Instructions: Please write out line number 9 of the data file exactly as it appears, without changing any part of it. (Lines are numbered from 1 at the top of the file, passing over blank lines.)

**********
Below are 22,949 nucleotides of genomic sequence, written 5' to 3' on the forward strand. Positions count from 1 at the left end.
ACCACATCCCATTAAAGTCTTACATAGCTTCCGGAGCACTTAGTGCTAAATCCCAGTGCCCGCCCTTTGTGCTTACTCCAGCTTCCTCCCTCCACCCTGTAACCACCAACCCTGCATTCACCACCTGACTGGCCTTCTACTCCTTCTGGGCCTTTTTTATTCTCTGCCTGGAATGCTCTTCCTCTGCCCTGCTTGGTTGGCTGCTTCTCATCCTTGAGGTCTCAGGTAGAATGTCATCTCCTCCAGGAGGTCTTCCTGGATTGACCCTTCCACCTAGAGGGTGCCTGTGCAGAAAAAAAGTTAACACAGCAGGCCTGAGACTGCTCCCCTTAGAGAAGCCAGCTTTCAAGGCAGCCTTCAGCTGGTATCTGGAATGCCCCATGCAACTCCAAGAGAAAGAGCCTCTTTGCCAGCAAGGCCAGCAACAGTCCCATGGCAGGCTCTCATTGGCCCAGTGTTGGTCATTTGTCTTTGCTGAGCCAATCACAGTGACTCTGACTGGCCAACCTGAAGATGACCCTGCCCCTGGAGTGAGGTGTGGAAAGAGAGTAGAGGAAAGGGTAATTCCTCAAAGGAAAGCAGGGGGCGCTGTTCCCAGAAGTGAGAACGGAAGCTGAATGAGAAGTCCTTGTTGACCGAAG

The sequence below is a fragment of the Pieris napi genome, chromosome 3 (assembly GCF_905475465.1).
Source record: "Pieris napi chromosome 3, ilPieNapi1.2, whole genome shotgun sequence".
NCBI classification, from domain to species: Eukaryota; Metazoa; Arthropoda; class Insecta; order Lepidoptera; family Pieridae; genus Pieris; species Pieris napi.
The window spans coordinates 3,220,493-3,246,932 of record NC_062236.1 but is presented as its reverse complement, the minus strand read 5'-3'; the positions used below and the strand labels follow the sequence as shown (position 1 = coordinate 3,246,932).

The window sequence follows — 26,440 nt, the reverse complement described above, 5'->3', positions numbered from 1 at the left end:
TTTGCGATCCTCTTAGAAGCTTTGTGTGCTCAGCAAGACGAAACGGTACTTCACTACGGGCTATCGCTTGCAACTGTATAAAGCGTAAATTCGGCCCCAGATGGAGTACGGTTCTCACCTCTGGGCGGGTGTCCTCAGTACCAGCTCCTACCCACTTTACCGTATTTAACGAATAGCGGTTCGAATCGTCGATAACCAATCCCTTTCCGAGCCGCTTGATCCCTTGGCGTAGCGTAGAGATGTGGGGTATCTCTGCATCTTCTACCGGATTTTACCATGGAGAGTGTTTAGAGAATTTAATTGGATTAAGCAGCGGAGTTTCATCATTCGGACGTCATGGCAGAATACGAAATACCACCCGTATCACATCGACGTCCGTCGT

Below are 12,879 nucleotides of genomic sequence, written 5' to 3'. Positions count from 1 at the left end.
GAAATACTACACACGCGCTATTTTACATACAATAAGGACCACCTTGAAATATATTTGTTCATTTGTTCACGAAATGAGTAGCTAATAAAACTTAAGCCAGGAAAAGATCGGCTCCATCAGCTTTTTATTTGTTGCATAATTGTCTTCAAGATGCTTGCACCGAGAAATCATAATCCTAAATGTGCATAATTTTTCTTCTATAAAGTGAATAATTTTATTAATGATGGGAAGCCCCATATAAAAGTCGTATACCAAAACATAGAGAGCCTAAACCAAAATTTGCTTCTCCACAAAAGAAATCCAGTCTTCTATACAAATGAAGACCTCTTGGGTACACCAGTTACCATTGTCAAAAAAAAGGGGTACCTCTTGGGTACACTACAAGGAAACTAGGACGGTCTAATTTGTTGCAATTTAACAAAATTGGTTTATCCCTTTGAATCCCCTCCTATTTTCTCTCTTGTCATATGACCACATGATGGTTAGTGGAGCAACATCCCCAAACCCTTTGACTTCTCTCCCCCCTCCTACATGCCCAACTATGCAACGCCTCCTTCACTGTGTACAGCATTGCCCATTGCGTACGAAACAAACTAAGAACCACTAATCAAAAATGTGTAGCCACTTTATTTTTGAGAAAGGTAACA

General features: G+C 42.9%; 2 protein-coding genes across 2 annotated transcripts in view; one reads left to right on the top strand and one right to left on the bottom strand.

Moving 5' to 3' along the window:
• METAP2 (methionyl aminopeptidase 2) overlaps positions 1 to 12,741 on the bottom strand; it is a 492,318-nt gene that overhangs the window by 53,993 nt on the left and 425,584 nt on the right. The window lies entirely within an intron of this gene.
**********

Below are 12,879 nucleotides of genomic sequence, written 5' to 3'. Positions count from 1 at the left end.